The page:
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A Rare Investment Opportunity Awaits If You Can Hack Your Brain

There's a huge investment opportunity in front of you. Don't let your brain make you miss out.

It’s 2023. We all know the abysmal statistics around diversity and venture capital. Right?

ICYMI: Approximately 97 percent of venture capital dollars are managed by white male fund managers. And approximately 97 percent of venture dollars go to startups led by white men. 

These numbers have barely changed from year to year, even though countless articles have been written on these ridiculous and seemingly immovable statistics. More come out every day.

What’s only slightly less well known is this: Research study after research study (by the big dogs, too – BCG, McKinsey, and more) find that companies led by gender and ethnically diverse teams do better financially. Meaning if investors were actually investing based on what could provide the best financial returns, they would invest in diverse founders and fund managers.

So, everybody seems to know only a trickle of capital is controlled by or going to women and people of color. Businesses run by women and people of color do better financially. Countless financial institutions say they want to do better on diversity. Furthermore, investors have access to common sense and generally understand investing only in a tiny pool of homogenous humans and ignoring top performing talent who don’t come in a white, male body isn’t actually rational economic behavior.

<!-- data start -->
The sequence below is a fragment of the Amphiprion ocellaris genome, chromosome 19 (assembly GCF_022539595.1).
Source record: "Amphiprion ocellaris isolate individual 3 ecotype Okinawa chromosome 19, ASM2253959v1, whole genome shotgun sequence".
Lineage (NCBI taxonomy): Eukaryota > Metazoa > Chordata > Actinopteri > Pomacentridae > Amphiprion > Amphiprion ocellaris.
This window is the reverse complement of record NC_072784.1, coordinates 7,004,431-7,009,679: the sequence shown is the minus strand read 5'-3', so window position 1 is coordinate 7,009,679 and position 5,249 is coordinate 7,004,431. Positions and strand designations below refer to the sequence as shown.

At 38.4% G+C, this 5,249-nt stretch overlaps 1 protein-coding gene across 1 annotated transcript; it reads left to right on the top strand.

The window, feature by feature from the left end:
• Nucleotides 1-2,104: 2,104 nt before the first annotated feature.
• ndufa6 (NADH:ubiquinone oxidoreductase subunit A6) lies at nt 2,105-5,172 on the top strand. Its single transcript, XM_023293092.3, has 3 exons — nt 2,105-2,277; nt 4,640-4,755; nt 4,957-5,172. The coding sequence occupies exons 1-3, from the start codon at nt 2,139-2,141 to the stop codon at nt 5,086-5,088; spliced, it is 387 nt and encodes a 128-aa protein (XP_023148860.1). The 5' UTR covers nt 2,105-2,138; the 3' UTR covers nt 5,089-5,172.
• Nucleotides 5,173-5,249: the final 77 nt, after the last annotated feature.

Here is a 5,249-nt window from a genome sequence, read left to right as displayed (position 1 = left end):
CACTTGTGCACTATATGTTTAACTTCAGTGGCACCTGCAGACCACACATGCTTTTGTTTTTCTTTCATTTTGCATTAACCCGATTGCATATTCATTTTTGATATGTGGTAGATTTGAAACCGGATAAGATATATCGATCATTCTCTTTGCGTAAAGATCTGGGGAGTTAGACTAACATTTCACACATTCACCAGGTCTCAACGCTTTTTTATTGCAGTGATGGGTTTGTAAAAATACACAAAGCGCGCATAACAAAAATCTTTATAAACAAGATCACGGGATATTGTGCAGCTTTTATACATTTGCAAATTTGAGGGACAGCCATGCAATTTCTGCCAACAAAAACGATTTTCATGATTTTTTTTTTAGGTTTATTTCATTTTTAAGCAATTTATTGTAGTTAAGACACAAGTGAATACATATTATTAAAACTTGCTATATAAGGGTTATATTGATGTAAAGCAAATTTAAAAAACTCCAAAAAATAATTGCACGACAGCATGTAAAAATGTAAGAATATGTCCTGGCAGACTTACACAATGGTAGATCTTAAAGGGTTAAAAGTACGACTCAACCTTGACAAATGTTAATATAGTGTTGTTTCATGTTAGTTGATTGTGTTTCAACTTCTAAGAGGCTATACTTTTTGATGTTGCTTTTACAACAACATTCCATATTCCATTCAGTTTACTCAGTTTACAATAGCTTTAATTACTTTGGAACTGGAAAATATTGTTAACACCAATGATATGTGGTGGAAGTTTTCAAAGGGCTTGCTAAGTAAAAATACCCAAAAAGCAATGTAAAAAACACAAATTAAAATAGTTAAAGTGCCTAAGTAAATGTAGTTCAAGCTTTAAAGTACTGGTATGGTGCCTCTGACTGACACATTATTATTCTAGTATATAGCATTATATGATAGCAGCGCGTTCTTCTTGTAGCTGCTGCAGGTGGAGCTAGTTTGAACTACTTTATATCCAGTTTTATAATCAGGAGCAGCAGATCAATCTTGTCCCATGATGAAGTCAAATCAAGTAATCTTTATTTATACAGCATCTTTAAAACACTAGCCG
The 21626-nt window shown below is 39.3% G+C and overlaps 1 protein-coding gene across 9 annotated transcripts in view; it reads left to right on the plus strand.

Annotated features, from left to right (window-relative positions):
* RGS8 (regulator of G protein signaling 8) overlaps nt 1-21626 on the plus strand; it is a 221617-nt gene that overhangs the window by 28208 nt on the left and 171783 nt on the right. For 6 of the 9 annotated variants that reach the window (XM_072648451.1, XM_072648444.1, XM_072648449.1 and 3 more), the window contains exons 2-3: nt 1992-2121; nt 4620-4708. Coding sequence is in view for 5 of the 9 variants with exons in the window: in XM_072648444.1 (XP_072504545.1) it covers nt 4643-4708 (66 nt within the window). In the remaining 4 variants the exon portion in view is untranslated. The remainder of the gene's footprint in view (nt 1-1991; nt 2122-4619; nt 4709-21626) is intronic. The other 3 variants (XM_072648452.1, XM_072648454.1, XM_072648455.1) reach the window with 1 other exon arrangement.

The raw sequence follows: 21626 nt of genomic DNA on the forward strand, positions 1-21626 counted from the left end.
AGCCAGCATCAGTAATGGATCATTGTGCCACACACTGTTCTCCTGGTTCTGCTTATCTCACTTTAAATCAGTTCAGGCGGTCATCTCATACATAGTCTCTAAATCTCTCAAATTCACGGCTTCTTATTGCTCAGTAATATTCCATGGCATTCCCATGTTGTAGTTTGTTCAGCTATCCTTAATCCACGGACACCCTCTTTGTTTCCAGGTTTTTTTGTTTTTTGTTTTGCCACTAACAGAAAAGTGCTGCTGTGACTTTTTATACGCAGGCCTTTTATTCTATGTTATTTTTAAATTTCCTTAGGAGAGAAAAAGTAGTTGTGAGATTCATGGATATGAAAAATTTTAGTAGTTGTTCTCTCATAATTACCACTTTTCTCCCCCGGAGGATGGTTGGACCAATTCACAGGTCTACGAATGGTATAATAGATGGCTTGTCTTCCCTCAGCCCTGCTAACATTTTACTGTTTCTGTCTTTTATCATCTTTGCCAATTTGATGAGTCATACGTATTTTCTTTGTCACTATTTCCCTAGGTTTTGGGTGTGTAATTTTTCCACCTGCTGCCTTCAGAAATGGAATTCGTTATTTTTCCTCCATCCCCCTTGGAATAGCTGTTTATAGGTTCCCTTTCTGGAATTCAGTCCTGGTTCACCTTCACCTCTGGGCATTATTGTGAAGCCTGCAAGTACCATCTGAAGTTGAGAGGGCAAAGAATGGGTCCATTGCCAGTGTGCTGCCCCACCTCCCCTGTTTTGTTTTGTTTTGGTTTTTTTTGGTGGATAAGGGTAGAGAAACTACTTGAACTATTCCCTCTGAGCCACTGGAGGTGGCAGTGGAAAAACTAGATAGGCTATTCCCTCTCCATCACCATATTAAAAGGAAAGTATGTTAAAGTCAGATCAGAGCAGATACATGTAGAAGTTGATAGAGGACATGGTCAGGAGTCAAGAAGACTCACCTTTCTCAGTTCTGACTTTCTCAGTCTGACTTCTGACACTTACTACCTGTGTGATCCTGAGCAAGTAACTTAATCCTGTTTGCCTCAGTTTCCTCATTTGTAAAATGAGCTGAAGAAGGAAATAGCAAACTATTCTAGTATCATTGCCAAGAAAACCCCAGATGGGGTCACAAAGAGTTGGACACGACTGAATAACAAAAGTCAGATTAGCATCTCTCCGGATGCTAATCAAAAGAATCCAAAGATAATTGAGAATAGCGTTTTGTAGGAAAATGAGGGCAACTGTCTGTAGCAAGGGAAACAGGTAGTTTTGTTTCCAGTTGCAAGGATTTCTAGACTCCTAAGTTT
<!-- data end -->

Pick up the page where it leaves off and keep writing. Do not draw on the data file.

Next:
But very little has changed.

Why the heck not? Why, when Morgan Stanley is telling anyone who will listen that they are leaving “a trillion-dollar opportunity” on the table by investing in the same old, same old, has the needle barely moved?

Yes, of course institutional racism and misogyny are a big factor, and few other areas of the economy have such extremely pronounced gender and racial imbalances. So why is venture capital and investing so out of balance?

It’s Your Brain, Stupid

One potential answer lies in the way our brains handle uncertainty. Investing in startups is a classic example of decision-making fraught with uncertainty. As Nobel Prize-winning economist Daniel Kahneman explains in his book, “Thinking Fast and Slow,” human brains are not set up to handle uncertainty and complexity. Instead, our brains generate “heuristics” which help our brains make hard decisions using intuitive shortcuts.